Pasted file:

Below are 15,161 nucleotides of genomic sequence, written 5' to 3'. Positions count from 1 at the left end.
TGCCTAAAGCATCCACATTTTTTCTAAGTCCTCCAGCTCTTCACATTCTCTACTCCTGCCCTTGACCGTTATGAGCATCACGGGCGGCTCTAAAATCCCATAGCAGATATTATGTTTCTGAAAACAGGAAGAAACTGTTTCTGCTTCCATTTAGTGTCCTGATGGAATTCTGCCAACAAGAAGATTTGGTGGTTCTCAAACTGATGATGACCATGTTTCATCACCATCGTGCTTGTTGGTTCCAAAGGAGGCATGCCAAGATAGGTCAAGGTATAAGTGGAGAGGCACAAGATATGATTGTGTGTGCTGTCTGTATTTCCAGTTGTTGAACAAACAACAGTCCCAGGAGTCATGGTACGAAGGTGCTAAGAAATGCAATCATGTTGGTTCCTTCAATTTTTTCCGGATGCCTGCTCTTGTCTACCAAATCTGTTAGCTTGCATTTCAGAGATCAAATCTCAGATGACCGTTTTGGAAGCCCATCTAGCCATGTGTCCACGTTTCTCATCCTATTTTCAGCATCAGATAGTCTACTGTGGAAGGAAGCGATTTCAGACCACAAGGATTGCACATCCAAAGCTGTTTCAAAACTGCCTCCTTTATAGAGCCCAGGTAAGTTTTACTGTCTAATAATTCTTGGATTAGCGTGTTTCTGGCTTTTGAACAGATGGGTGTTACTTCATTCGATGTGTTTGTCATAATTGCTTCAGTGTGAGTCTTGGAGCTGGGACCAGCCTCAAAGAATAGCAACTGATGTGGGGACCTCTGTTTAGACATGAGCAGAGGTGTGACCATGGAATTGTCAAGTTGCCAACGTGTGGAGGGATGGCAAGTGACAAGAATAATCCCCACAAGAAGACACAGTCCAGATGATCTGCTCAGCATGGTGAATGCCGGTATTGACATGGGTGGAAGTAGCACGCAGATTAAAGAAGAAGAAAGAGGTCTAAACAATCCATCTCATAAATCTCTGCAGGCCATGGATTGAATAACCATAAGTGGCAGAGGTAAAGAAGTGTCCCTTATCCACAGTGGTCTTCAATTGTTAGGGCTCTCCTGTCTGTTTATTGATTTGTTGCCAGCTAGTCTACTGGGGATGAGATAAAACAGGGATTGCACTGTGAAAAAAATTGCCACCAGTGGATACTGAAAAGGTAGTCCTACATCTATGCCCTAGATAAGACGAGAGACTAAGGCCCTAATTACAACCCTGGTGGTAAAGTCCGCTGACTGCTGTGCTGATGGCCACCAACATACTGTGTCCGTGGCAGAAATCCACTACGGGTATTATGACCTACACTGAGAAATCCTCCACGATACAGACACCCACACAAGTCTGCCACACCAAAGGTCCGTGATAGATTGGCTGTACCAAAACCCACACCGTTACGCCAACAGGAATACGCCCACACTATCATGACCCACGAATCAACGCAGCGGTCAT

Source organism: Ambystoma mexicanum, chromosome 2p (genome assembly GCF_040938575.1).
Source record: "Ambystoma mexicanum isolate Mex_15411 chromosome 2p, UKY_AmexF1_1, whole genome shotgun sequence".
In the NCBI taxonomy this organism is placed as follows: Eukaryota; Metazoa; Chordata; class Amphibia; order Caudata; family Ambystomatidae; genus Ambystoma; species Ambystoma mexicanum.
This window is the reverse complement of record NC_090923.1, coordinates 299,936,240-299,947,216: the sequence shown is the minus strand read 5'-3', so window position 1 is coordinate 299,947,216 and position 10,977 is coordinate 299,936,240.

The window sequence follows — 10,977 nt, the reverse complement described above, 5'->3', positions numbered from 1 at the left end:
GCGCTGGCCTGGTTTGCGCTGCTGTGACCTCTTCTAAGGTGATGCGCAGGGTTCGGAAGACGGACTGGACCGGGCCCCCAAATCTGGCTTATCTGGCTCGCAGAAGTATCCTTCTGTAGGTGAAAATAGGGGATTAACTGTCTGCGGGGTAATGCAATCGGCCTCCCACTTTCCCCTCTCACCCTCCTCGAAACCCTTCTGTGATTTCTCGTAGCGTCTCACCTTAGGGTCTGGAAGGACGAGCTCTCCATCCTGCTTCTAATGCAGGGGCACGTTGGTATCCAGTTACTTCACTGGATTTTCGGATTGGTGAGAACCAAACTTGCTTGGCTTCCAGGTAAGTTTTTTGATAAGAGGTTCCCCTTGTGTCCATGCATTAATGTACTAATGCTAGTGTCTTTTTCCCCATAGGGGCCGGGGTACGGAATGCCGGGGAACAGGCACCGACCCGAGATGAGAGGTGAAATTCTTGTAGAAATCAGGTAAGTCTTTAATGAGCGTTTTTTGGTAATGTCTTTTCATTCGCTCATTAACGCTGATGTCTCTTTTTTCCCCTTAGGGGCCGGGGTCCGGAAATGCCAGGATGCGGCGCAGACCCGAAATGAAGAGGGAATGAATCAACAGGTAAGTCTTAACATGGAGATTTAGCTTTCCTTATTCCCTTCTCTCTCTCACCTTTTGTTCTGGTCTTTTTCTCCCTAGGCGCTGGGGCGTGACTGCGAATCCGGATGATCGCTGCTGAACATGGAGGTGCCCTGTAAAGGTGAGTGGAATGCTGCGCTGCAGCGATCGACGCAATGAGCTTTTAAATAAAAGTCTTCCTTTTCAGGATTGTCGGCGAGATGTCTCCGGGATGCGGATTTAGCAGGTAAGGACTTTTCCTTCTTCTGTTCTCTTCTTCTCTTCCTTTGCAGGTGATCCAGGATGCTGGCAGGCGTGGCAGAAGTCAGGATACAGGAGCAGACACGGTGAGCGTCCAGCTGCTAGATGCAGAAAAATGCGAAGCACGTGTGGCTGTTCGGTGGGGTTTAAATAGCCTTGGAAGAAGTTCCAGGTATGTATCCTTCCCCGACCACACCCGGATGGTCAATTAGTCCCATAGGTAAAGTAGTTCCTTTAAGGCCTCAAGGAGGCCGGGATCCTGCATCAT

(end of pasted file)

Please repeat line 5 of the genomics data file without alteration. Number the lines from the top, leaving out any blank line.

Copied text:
In the NCBI taxonomy this organism is placed as follows: Eukaryota; Metazoa; Chordata; class Amphibia; order Caudata; family Ambystomatidae; genus Ambystoma; species Ambystoma mexicanum.